Finally, I met Lulu in the hallway, also, an elderly, black woman with a very short covering of gray hair on her head.  She had one eye opened and one shut.  “I’m so tired” she said to me. “Why are you so tired?  Busy day?”  “I don’t know” she said, “but I just can’t wait to get into that bed of mine for some quiet down time, you know?”  “What do you think makes you tired,?” I asked.  “Well” Aileen said, “You see my one good eye? That woman in there, sharing my room—well she is crazy, really, really crazy. So, I got to keep my one good eye opened all night long to watch her and see what she does. Only my bad eye is shut resting, but not my good eye, so I’m tired. Now, when she is out of my room, I can sleep my good eye.”  “Wow” I said, “that is tiring.  No wonder you are so tired. My name is Ann”  “Oh” she said, “that’s my daughter’s name. You got an “e” on the end?”  “No” I said, just A-N-N”  “Oh that ain’t the right way to spell it” Aileen said with a smile. And speaking of smiles, she had ONE tooth on the bottom gum, off to her right side.  Tell me please, WHAT makes that one tooth decide to stay?  How did the other 31 take leave? Were they pulled or did they just plop out one day? “God bless you and your entire family” Aileen said. “I have seven children” she said, “How about you?  You got any?” “Six” I said, “Well God bless every single one then.”

I stopped into Bella’s room because she was staring at the wall.  On the wall was what looked like a recent picture of a wedding, where she was the center of attraction, in a lovely pink suit, in her wheelchair with bride, groom, and big family surrounding her.  “Who got married?” I asked. “Why I have no idea.”  “You look so pretty in that picture” I said. “Why I cannot imagine why I was there” she said.  And then, she smiled, rubbed her ashen face and closed her eyes, so I left.

As I was departing, having given up looking for my father’s plaque that adorned the walls for years but vanished in the last few, I noticed at least 10 wheelchairs in the foyer as if poised for wheelchair basketball.  “Hey is there a party going on here?” I asked, “Or are you all waiting for someone?”  Some smiled, some just stared, some growled.  But, Joann looked young and carried an entire litre of Diet Coke in her arm as she tooled around.  I asked, “Why the Diet Coke? What’s going on with that? That’s no good for you?”  “Oh yes it is” she said, “it gives you energy and water don’t.”  She noticed my boots and said, “You look real cute in those. They are some mighty fine boots.”  “Thanks Joann,” I said.  “I come here every St. Patrick’s Day because my dad was the first resident here and he was very Irish.”  “He here now,” she said. “He looking around seeing all the things that have changed. You need to come here not just on St. Patrick’s Day but, on a lot of days. And I know you right about the water, but I can’t drink the water here. It smells and tastes just like Clorox.”  Suddenly, I got it, completely got it. There are few things in this world more vile than Coke, to me, but hey, “I’m with ya’ sistah! I’d be downing Coke as well!”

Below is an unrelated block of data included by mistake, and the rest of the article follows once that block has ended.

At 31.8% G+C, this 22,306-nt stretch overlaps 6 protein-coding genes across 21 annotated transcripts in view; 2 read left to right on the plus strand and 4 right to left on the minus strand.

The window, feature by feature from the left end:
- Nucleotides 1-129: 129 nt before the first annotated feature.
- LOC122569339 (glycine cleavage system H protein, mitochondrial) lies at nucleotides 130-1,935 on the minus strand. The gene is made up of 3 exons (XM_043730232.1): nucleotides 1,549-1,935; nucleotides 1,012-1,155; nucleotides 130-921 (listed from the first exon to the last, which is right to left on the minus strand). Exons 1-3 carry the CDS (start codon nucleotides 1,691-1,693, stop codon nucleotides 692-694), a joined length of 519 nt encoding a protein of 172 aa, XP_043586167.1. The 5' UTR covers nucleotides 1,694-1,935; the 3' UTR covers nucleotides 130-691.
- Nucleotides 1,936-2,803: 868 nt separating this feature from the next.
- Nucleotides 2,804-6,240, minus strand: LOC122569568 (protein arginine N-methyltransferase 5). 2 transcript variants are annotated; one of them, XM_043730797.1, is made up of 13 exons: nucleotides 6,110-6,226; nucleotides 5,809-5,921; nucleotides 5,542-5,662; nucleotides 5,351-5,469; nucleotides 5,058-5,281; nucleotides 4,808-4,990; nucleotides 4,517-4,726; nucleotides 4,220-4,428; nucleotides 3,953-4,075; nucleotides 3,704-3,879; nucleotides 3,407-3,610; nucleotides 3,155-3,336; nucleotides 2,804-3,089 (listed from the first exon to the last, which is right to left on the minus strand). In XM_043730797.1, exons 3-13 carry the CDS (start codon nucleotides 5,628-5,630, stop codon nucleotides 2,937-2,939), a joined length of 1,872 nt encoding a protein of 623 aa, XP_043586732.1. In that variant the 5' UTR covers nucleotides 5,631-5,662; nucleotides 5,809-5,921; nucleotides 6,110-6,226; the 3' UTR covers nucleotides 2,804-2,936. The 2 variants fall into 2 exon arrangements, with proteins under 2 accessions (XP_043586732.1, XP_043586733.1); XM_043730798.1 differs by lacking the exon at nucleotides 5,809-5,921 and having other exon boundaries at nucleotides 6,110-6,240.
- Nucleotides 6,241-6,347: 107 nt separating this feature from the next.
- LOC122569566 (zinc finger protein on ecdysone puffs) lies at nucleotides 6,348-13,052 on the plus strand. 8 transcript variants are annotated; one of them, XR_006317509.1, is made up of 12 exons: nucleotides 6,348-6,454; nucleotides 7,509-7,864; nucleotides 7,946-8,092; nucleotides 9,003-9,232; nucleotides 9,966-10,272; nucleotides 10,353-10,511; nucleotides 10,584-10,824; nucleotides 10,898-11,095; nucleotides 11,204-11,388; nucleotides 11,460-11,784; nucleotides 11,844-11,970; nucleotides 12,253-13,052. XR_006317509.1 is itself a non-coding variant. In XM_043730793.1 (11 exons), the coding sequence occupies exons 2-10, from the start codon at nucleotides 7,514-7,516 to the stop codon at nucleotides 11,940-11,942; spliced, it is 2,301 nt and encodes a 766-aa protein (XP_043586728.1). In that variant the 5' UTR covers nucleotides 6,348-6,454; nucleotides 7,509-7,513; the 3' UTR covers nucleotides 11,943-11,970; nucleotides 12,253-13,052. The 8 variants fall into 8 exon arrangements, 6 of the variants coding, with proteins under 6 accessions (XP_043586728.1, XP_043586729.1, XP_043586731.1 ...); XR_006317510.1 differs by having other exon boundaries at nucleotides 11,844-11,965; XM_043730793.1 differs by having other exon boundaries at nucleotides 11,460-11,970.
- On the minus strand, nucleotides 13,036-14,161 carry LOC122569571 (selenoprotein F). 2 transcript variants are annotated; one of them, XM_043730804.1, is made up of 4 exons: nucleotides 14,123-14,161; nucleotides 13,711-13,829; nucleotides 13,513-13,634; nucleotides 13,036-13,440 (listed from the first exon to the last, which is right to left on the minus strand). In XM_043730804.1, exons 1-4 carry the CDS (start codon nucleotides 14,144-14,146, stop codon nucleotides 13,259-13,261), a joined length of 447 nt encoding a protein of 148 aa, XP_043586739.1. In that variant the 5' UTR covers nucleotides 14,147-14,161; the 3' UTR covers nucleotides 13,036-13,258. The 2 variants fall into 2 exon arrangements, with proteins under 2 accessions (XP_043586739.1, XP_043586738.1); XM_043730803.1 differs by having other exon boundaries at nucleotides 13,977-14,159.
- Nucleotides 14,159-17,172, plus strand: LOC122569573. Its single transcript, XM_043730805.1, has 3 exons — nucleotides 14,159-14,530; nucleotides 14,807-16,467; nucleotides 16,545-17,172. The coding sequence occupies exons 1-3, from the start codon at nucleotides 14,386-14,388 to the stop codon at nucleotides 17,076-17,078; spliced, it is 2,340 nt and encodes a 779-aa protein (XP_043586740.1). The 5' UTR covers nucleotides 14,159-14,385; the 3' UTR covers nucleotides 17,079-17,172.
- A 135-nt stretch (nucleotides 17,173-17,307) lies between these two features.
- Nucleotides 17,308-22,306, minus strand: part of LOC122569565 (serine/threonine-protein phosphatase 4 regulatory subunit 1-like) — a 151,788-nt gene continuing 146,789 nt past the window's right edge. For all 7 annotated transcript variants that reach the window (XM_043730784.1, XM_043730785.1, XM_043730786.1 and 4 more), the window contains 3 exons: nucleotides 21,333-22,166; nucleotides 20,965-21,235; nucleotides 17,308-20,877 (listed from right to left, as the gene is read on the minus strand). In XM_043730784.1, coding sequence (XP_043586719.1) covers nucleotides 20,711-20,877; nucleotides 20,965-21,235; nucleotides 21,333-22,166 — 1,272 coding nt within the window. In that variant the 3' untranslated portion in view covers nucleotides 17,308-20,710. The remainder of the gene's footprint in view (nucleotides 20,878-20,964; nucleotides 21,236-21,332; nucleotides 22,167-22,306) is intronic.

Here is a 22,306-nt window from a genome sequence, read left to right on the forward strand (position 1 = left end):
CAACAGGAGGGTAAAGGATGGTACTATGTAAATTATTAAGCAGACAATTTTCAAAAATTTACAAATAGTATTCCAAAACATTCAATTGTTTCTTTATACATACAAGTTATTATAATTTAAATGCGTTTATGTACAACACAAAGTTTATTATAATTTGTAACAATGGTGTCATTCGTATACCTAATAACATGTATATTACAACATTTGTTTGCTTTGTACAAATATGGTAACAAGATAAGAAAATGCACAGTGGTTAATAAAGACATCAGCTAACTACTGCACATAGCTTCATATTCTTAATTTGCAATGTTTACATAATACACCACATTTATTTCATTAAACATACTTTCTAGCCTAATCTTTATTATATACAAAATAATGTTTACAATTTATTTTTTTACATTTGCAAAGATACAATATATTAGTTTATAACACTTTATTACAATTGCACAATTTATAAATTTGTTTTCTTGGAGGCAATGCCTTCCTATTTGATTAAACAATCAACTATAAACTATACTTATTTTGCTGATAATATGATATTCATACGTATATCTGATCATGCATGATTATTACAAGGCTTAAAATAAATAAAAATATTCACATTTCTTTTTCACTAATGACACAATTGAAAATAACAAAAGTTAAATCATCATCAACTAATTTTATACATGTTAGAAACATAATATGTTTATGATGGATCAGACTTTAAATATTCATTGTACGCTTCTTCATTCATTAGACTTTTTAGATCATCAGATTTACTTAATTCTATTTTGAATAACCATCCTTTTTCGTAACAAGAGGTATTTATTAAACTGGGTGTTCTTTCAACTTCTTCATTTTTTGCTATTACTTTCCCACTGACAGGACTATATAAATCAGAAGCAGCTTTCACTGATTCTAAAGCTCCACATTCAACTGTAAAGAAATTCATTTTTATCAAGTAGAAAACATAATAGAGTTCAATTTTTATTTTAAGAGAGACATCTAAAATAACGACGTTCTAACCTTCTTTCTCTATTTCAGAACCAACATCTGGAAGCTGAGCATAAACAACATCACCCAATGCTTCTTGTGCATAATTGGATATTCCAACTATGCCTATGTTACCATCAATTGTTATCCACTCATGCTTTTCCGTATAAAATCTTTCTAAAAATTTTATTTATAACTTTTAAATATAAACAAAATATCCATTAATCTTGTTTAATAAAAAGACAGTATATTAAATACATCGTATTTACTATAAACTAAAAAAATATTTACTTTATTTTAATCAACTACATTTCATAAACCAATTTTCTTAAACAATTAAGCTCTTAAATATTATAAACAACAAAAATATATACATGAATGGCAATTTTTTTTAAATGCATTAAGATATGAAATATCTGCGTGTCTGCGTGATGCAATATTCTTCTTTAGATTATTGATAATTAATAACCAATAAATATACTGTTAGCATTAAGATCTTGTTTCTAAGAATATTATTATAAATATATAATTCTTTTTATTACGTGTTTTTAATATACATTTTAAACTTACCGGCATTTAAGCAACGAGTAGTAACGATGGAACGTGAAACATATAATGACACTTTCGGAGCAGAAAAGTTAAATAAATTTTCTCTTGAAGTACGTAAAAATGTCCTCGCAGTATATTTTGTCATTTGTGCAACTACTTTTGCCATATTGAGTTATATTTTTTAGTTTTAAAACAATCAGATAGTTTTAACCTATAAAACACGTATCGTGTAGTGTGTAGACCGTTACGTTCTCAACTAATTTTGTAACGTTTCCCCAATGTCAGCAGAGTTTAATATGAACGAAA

The large woman in green shirt in wheelchair says, “We didn’t even get no Irish lunch” and for some reason, I find myself apologizing to her as if it was my job to bring pureed corned beef, cabbage and a beer to all in attendance!  The nurses are entering chart info on huge screens on the corridor walls with touch screen choices in big, bold blocks. Could this possibly be HIPPA approved?

I sit in my car, just as I did everytime I left my dad there, thinking, wondering, asking, questioning why it has to be this way and how wrong this place is in every way.  And yet, even St. Patrick probably doesn’t have a clue of what to suggest.  I miss you Daddy, but I am glad you made it out of there to someplace that has to be better.  “May the sun shine warm upon your face, the rain fall soft upon your fields and until we meet again, may God hold you in the palm of His hand.”

Beigeland

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The Stager came and said we have waaaaaaay too much color in our home.  I love color. Shep loves color.  We thought other people did too, in fact, we know other people do!  The Stager says our home needs to be a “blank canvas” in order to sell. The Crayola Blue Green walls in the hallway and stairs must go.  The Lime Green in my lactation office has already morphed into a corrugated cardboard beige.  The dark pumpkin vanities turn into  Sherwin Williams Nomadic Desert.  The peach hallway upstairs – yep, Kilim Beige.  The pickled pine Pergo flooring in living room is gone and being replaced by off white/beige carpeting, that will be matchy/matchy with all the carpeting upstairs.  Today and tomorrow, the stuff gets carried in, nailed down and emit its toxic fumes.  I am huddled in my office.  The red felted, oversized pool table in the bonus room – off with its head and out the door (all 700 pounds of it!).   Poof – the forest green leather recliner and the red leather curved chair – banished to the garage!  Our beloved Periwinkle blue fireplace mantle, window trim and book case – will turn white tomorrow.

Oddly, every time Shep and I have fallen in love with a home that we might want to buy – it is screaming with color.  The house that we felt madly in love with at the onset of this home switching project, was in fact, predominantly a dark rose color on walls with blue washed wood flooring and royal blue bathrooms!    We were outbid on that adorable downtown home and have grieved ever since.  We still aim to move downtown into a small, easier to manage, home.  If it is devoid of color, you can be sure it will be our first priority.

So, today, the carpet installers are here with hundreds of yards of innocuous beige carpeting.  The smell of it makes me ill.  I am not a carpet girl by any means, so this is a huge stretch for me and a gamble that after it is in place,  I can get out of here asap!  Tomorrow, the painter comes and will remove any semblance of individuality or creativity, by turning all walls into Kilim Beige, some accents of Latte, and the rest all white!  According to Sherwin Williams, Kilim Beige is their best selling color! Really?  Why?  I will be living in a generic home for the first time in a very long time.  Oddly, everyone who ever came here seemed to love the color and the creativity, but as the stager said, “Yes but, they didn’t buy your home, did they?”

So, here we go into Beige-osity… creating that blank canvas that I have been convinced is the ticket to a quick sale.  I hope it is very soon, so we can begin to pick out some wild colors for our new abode.